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Saturday, October 27

Today’s Lectionary Readings: Psalm 88 & 86; Zephaniah 1:10-18; Luke 20:27-40; Romans 9:1-5

When I wrote yesterday’s entry regarding pastoral care issues surrounding the death of a loved one, I had no idea that this theme would carry through to today as well. For in this morning’s Gospel passage, Jesus’ give the Sadducees a lesson regarding death as well. Jesus’ teaching in today’s passage, however, is a difficult one for many folks at face value; consequently, it rarely gets used in pastoral care situations? And why is that? Well, in the passage the Sadducees try to trip Jesus up with a trick question involving a rather unusual scenario. They ask Jesus to pretend a woman married a man with 7 brothers, and the man later died. His widow then married the man’s next oldest surviving brother. Sometime later the woman’s second husband died. This process of the woman marrying her previous husband’s eldest surviving brother continued until the woman had married all seven brothers. “Which of the seven brothers,” the Sadducees asked, “would the widow be married to in the afterlife? Jesus responded by saying, “Marriage is a major preoccupation here, but not there. Those who are included in the resurrection of the dead will no longer be concerned with marriage nor, of course, with death” (Luke 34-35 from The Message). These words would cause an unprecedented amount of grief in many people who are banking upon the projection of relationships from this plane of existence into the next. So where are the words of comfort within the passage? Luke 20: 36, where Jesus continues, “They will have better things to think about, if you can believe it. All ecstasies and intimacies then will be with God.” Isn’t that last sentence powerful – “all ecstasies and intimacies then will be with God”? What a wonderful description of heaven, or union with God! For the millionth time, our sacred readings remind us that our ways aren’t God’s ways: Gods ways are better! Next Thursday as we observe All Saints Day, I - like many of you - will remember and give thanks for my loved ones who have gone before me. As we do so, I pray that we will not only remember them but celebrate – yes, I said celebrate - the fact that now all of their ecstasies and intimacies are now with God. Perhaps that will put our thoughts into a healthier sense of perspective. Til next time…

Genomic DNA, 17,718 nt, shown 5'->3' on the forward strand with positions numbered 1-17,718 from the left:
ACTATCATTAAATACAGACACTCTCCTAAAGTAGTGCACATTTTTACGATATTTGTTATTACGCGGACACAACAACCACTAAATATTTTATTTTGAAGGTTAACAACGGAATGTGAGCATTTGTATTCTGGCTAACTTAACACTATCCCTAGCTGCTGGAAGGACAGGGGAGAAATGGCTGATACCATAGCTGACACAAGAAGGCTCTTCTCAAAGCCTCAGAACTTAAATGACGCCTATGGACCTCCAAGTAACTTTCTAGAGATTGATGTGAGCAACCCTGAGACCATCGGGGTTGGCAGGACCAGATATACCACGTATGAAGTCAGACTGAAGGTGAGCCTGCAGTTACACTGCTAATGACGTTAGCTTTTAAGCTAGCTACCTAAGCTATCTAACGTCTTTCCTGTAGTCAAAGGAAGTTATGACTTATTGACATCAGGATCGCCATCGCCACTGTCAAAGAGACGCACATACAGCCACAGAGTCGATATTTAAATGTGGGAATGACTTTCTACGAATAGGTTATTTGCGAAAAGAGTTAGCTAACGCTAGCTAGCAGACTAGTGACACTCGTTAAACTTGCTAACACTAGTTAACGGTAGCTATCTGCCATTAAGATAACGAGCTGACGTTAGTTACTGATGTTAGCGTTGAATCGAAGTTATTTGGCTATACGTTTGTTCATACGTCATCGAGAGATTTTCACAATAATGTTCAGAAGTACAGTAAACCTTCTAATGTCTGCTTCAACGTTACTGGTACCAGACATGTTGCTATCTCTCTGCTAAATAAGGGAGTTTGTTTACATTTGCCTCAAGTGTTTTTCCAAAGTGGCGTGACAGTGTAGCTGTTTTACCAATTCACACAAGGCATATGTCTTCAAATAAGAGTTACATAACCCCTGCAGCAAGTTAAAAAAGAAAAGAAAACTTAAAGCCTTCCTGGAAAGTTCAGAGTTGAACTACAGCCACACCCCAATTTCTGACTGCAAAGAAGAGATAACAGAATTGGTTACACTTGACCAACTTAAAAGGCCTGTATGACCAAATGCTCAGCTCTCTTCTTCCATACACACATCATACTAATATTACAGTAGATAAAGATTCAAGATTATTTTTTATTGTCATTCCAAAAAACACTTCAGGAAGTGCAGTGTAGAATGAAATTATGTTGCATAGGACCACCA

Friday, October 26

Today’s Lectionary Readings: Psalm 83 & 4; Zephaniah 1:1-9; Luke 20:19-26; Romans 8:31-39

One of the most challenging moments for a pastor is sitting with a family member of a deceased person who is agonizing about the life and choices of their departed loved one. These thoughts end up leading them to wonder about the eternal well-being of their deceased loved one. At times like this, the grief of their loss is often compounded by their own theology. It’s at times such as this, when I turn to today’s passage from Romans to provide a sense of perspective and comfort. The Message translates Romans 8:38-39 Paul’s words as follows: “I'm absolutely convinced that nothing—nothing living or dead, angelic or demonic, today or tomorrow, high or low, thinkable or unthinkable—absolutely nothing can get between us and God's love because of the way that Jesus our Master has embraced us.” At the crucial moments of our lives, this passage reminds us of what really matters: God’s love - a love whose depth and breadth transcends ALL human understanding. The next time you find yourself questioning the constancy of God’s love and presence in your life (or someone else’s), remember these words and take comfort in God’s AMAZING grace! Til next time…